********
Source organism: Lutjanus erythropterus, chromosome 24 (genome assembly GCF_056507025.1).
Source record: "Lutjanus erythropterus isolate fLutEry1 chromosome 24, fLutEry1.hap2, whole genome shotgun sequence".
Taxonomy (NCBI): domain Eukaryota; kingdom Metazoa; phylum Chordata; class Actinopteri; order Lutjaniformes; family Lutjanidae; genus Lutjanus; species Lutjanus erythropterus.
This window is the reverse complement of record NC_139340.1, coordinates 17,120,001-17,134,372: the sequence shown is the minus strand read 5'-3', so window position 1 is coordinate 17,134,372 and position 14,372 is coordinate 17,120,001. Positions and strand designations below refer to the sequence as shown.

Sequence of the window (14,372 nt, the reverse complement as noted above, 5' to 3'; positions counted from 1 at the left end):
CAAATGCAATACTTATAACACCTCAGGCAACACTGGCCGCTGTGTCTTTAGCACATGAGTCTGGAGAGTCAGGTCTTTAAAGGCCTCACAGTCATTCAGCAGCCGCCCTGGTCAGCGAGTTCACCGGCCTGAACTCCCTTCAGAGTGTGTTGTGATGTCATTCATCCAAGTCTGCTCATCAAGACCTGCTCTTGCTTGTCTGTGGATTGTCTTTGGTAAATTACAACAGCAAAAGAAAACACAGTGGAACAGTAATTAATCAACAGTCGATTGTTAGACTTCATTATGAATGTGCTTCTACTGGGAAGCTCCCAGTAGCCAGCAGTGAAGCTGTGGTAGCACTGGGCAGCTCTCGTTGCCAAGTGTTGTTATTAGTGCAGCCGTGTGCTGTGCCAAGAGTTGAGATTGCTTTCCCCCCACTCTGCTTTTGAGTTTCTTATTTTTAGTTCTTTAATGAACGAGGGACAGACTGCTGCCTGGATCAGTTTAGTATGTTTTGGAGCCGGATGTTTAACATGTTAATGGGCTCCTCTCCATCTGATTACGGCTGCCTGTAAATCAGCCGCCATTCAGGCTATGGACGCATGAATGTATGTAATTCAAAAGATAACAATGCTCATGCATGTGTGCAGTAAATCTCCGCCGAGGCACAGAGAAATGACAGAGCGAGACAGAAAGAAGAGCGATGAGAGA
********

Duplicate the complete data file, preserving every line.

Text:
Source organism: Lutjanus erythropterus, chromosome 24 (genome assembly GCF_056507025.1).
Source record: "Lutjanus erythropterus isolate fLutEry1 chromosome 24, fLutEry1.hap2, whole genome shotgun sequence".
Taxonomy (NCBI): domain Eukaryota; kingdom Metazoa; phylum Chordata; class Actinopteri; order Lutjaniformes; family Lutjanidae; genus Lutjanus; species Lutjanus erythropterus.
This window is the reverse complement of record NC_139340.1, coordinates 17,120,001-17,134,372: the sequence shown is the minus strand read 5'-3', so window position 1 is coordinate 17,134,372 and position 14,372 is coordinate 17,120,001. Positions and strand designations below refer to the sequence as shown.

Sequence of the window (14,372 nt, the reverse complement as noted above, 5' to 3'; positions counted from 1 at the left end):
CAAATGCAATACTTATAACACCTCAGGCAACACTGGCCGCTGTGTCTTTAGCACATGAGTCTGGAGAGTCAGGTCTTTAAAGGCCTCACAGTCATTCAGCAGCCGCCCTGGTCAGCGAGTTCACCGGCCTGAACTCCCTTCAGAGTGTGTTGTGATGTCATTCATCCAAGTCTGCTCATCAAGACCTGCTCTTGCTTGTCTGTGGATTGTCTTTGGTAAATTACAACAGCAAAAGAAAACACAGTGGAACAGTAATTAATCAACAGTCGATTGTTAGACTTCATTATGAATGTGCTTCTACTGGGAAGCTCCCAGTAGCCAGCAGTGAAGCTGTGGTAGCACTGGGCAGCTCTCGTTGCCAAGTGTTGTTATTAGTGCAGCCGTGTGCTGTGCCAAGAGTTGAGATTGCTTTCCCCCCACTCTGCTTTTGAGTTTCTTATTTTTAGTTCTTTAATGAACGAGGGACAGACTGCTGCCTGGATCAGTTTAGTATGTTTTGGAGCCGGATGTTTAACATGTTAATGGGCTCCTCTCCATCTGATTACGGCTGCCTGTAAATCAGCCGCCATTCAGGCTATGGACGCATGAATGTATGTAATTCAAAAGATAACAATGCTCATGCATGTGTGCAGTAAATCTCCGCCGAGGCACAGAGAAATGACAGAGCGAGACAGAAAGAAGAGCGATGAGAGA